• “I’m mad my partner out all day with friends. That’s so selfish and uncaring.”

Try this:

  • “I’m upset my partner stayed out all night with friends. It hurts. It feels like my partner doesn’t care about me.”

Or try this:

  • “The problem isn’t so much the time spent with friends or playing video games. It’s feeling like I’m invisible, I don’t matter. I have this awful feeling my partner doesn’t want to be with me.”
  1. Wait till you’re calm. If you’re so upset that you’re shaking or feeling on edge, take time to let your body calm down.  Listen to your body. If the problem is recent, and you’re upset, let your thoughts and feelings settle before trying to talk with your partner. At the very least, take 20 minutes to settle down, which is roughly how long it takes your nervous system to feel calm again. Take your pulse; when it’s at your base heart rate it should be safe to try again.
  2. Find a good time to talk. Be intentional about choosing a good time. You both need to be rested enough to focus. You want to avoid interruptions — even from kids or pets. Sit so you can look into each other’s eyes — soft, gentle eye contact is naturally soothing.
  3. Plan a gentle, soft startup “My research shows that if your discussion begins with a harsh startup, it will inevitably end on a negative note,” found relationship expert John Gottman. In fact, a harsh startup is one of six signals Gottman used predict divorce among hundreds of couples he studied. He guessed correctly over 90% of the time. When you approach a conversation as friends, you have much better chances of growing closer instead of apart.

Tips for Putting Feelings Into Words

Now that you’re ready to talk calmly about your anger, how do you word it? Use these tips for help.

  1. Speak from self-compassion, not blame. Share what’s happened for you, calmly without accusations. Complaining is different from criticizing or blaming your partner for the way things are. A criticism is harsh: “You said you’d call me and you never did. Why did you lie to me?” A more helpful complaint is “We agreed you would call me after dinner. I never heard from you and I waited. It’s really bothering me.”
  2. Listen to clean anger and avoid dirty anger. Good clean anger can inspire you to discuss things calmly in order to make your relationship better. Dirty anger is hurtful. It includes eye rolling, mocking, dismissing, shaming or put-downs. Hurtful anger focuses on saying insulting or damaging things while expressing your feelings. Clean anger intends to strengthen your relationship. It is never to hurt. Clean anger may sound forceful, but it isn’t scary.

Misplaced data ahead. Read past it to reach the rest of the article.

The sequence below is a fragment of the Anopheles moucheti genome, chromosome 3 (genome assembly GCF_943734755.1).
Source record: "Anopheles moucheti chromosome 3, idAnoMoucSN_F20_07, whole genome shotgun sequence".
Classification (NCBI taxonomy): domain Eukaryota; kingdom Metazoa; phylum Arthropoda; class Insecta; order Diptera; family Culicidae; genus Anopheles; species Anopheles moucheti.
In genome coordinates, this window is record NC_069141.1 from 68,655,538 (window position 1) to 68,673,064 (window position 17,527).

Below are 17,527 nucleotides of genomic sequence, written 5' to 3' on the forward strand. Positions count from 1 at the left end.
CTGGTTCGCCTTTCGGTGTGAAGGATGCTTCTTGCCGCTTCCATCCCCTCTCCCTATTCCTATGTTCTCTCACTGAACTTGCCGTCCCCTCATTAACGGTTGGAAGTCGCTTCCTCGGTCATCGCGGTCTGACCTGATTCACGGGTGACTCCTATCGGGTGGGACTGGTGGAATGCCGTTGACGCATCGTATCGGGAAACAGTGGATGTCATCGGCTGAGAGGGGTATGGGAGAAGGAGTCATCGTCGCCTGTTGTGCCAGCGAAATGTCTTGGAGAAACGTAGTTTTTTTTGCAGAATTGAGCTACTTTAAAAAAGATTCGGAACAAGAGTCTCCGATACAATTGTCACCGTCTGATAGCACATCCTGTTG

3. Listen to your inner voice to help you speak softly and truthfully from the heart.
  4. Keep it friendly. Keep the discussion civil and openhearted to avoid making your partner feel threatened. Couples who nurture fond regard and kept positive feelings going toward each other tend to have the most satisfying and long-lasting relationships, Gottman
  5. Show you are listening. This shows you are allowing your partner’s point of view to influence how you think. Considering each other’s viewpoints helps you both feel seen and understood. You don’t have to agree or comply with everything your partner says. But seeking common ground and respecting your partner’s point of view makes your relationship feel good for both of you.

No matter how much we love someone, love doesn’t stay strong automatically. People who enjoy lasting love are those who rebuild love. They don’t always understand each other. But they choose to nurture, to turn toward each other, and build on the positive. They don’t always get it right. But they keep trying until they do.